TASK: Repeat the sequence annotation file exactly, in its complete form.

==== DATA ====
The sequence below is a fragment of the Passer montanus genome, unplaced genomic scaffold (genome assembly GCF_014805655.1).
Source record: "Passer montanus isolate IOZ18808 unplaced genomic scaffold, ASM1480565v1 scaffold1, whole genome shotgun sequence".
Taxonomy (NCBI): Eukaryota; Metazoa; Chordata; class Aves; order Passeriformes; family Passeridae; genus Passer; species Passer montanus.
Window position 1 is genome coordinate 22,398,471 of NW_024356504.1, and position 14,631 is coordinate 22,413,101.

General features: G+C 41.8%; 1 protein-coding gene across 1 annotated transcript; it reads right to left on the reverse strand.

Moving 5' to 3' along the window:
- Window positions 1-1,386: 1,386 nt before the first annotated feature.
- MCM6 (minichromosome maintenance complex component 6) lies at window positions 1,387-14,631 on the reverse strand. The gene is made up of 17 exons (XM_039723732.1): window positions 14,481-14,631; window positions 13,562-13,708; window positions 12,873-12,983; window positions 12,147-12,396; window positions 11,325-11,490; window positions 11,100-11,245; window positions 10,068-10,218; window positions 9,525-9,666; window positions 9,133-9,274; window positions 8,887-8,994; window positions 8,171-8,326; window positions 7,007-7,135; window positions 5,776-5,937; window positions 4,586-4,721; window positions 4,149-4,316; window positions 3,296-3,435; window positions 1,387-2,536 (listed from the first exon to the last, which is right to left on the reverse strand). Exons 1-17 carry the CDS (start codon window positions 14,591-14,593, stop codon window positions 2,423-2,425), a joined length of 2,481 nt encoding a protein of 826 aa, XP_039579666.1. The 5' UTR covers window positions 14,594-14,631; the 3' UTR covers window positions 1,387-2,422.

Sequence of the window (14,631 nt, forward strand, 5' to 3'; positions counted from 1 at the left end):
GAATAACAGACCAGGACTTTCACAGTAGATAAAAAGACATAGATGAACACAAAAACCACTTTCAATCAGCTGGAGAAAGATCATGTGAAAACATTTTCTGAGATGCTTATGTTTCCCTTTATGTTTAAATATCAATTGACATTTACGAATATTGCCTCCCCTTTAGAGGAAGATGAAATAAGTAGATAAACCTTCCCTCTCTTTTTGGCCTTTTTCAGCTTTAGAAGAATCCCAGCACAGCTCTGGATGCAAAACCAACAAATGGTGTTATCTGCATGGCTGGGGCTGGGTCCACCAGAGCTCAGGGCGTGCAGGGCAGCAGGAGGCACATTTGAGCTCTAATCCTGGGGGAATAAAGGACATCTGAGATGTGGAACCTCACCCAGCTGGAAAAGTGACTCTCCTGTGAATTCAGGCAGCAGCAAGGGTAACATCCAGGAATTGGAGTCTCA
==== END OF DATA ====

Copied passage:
The sequence below is a fragment of the Passer montanus genome, unplaced genomic scaffold (genome assembly GCF_014805655.1).
Source record: "Passer montanus isolate IOZ18808 unplaced genomic scaffold, ASM1480565v1 scaffold1, whole genome shotgun sequence".
Taxonomy (NCBI): Eukaryota; Metazoa; Chordata; class Aves; order Passeriformes; family Passeridae; genus Passer; species Passer montanus.
Window position 1 is genome coordinate 22,398,471 of NW_024356504.1, and position 14,631 is coordinate 22,413,101.

General features: G+C 41.8%; 1 protein-coding gene across 1 annotated transcript; it reads right to left on the reverse strand.

Moving 5' to 3' along the window:
- Window positions 1-1,386: 1,386 nt before the first annotated feature.
- MCM6 (minichromosome maintenance complex component 6) lies at window positions 1,387-14,631 on the reverse strand. The gene is made up of 17 exons (XM_039723732.1): window positions 14,481-14,631; window positions 13,562-13,708; window positions 12,873-12,983; window positions 12,147-12,396; window positions 11,325-11,490; window positions 11,100-11,245; window positions 10,068-10,218; window positions 9,525-9,666; window positions 9,133-9,274; window positions 8,887-8,994; window positions 8,171-8,326; window positions 7,007-7,135; window positions 5,776-5,937; window positions 4,586-4,721; window positions 4,149-4,316; window positions 3,296-3,435; window positions 1,387-2,536 (listed from the first exon to the last, which is right to left on the reverse strand). Exons 1-17 carry the CDS (start codon window positions 14,591-14,593, stop codon window positions 2,423-2,425), a joined length of 2,481 nt encoding a protein of 826 aa, XP_039579666.1. The 5' UTR covers window positions 14,594-14,631; the 3' UTR covers window positions 1,387-2,422.

Sequence of the window (14,631 nt, forward strand, 5' to 3'; positions counted from 1 at the left end):
GAATAACAGACCAGGACTTTCACAGTAGATAAAAAGACATAGATGAACACAAAAACCACTTTCAATCAGCTGGAGAAAGATCATGTGAAAACATTTTCTGAGATGCTTATGTTTCCCTTTATGTTTAAATATCAATTGACATTTACGAATATTGCCTCCCCTTTAGAGGAAGATGAAATAAGTAGATAAACCTTCCCTCTCTTTTTGGCCTTTTTCAGCTTTAGAAGAATCCCAGCACAGCTCTGGATGCAAAACCAACAAATGGTGTTATCTGCATGGCTGGGGCTGGGTCCACCAGAGCTCAGGGCGTGCAGGGCAGCAGGAGGCACATTTGAGCTCTAATCCTGGGGGAATAAAGGACATCTGAGATGTGGAACCTCACCCAGCTGGAAAAGTGACTCTCCTGTGAATTCAGGCAGCAGCAAGGGTAACATCCAGGAATTGGAGTCTCA